At each expansion time and at the final harvest, the proportions of myogenic cells were evaluated by flow cytofluorometric staining for the CD56 myogenic marker; 105 cells were incubated in PBS either with anti-CD56 antibody (Becton-Dickinson Laboratories) conjugated with rhodamine or with a mouse isotypic serum conjugated to rhodamine as a control. Following centrifugation, the cells were analyzed using a flow cytometer (Faxcalibur). Approximately 50 000 cells were screened and the data were expressed as a percentage of CD56 cells relative to the whole cell population; cell viability was assessed by flow cytofluorimetry using propidium iodide exclusion assay and data were expressed as the percentage of viable, nonfluorescent, cells (Cellquest software). The ability of the grafted cells to differentiate into skeletal muscle tissue was appreciated in vitro. At the time of cell harvest, an aliquot of cells was plated into Nunc 12 wells dish and the growth medium was shifted to the differentiation medium (see above). On the formation of elongated and multinucleated structures, the cells were fixed and permeabilized using cold methanol and the presence of desmin was assessed using a monoclonal antibody (D33, 1/300, Dako, Denmark). The immunolocalization was further amplified using a secondary antibody conjugated with Cy3® (Jackson). The procedure for cytochemistry has been described elsewhere.8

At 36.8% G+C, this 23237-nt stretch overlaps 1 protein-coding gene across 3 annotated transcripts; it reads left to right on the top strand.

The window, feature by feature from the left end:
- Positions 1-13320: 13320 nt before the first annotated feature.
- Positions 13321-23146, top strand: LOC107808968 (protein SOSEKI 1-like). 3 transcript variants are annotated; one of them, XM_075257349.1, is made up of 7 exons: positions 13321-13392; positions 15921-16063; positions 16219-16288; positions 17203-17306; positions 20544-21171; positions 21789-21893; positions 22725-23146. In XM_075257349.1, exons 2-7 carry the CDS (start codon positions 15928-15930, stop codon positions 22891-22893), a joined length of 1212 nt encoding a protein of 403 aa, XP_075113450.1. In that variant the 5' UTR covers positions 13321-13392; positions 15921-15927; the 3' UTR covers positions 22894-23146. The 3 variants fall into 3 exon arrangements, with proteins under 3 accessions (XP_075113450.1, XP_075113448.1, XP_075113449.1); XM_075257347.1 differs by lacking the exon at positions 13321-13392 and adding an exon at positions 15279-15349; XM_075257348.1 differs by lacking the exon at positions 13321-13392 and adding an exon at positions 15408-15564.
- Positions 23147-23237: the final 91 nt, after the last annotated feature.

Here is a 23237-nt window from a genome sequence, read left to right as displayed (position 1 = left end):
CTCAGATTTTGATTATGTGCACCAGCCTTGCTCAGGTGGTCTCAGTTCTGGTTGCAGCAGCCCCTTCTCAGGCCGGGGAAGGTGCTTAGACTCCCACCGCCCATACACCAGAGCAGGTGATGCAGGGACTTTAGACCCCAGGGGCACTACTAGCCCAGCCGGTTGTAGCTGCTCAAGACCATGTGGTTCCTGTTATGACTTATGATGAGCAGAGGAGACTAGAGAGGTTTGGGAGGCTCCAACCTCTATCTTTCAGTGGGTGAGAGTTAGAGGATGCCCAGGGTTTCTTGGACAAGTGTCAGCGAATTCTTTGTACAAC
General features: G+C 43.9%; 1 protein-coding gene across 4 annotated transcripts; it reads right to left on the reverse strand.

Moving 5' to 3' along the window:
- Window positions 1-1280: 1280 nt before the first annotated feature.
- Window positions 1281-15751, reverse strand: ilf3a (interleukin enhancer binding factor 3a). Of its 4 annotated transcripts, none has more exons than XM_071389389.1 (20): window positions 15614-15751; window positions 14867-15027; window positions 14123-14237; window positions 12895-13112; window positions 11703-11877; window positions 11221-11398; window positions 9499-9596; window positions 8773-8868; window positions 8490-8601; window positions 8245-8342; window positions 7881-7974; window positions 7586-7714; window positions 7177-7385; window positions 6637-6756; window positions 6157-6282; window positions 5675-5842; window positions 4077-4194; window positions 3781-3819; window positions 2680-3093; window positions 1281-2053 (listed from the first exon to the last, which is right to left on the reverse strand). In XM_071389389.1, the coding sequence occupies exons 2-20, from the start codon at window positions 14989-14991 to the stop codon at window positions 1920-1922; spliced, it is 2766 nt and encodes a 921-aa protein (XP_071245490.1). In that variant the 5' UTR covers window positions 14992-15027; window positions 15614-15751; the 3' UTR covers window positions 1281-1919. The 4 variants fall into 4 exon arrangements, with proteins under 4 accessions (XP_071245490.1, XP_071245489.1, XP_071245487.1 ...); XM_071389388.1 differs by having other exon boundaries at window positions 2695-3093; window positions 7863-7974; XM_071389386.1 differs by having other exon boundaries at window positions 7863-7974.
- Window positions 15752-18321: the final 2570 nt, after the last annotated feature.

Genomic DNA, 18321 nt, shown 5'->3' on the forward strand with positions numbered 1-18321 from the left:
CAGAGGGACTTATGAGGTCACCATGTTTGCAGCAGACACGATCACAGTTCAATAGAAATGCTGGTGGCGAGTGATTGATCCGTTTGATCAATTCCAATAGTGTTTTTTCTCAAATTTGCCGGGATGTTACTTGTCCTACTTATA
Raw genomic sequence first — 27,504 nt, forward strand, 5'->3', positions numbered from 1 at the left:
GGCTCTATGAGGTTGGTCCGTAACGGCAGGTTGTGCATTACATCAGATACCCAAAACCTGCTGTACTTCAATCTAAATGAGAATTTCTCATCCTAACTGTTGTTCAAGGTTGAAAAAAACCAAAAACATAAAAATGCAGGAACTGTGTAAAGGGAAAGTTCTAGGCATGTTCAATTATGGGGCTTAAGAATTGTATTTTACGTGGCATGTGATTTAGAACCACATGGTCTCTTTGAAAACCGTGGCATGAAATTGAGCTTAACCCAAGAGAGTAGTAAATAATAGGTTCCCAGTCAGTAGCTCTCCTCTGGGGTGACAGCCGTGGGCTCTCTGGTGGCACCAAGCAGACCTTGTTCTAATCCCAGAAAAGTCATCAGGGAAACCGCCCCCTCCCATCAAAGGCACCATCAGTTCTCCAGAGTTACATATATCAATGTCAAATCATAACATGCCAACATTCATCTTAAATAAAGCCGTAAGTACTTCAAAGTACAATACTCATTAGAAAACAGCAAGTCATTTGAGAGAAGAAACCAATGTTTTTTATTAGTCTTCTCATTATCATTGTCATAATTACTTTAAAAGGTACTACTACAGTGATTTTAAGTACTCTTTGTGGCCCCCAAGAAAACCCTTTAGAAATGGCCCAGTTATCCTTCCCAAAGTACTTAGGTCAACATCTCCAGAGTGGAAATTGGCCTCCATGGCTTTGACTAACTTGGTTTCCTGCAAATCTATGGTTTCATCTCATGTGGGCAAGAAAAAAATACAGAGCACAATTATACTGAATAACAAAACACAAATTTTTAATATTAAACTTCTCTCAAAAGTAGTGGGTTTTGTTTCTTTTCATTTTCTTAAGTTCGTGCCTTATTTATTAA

Sheep having survived infarction were randomized into 2 groups receiving culture medium only (n=13, control group) or cells (n=11, myoblast group). Fourteen days after infarction, a lateral thoracotomy was performed under general anesthesia and 20 to 30 intramyocardial injections were performed across and around the infarcted area using a 27-gauge needle.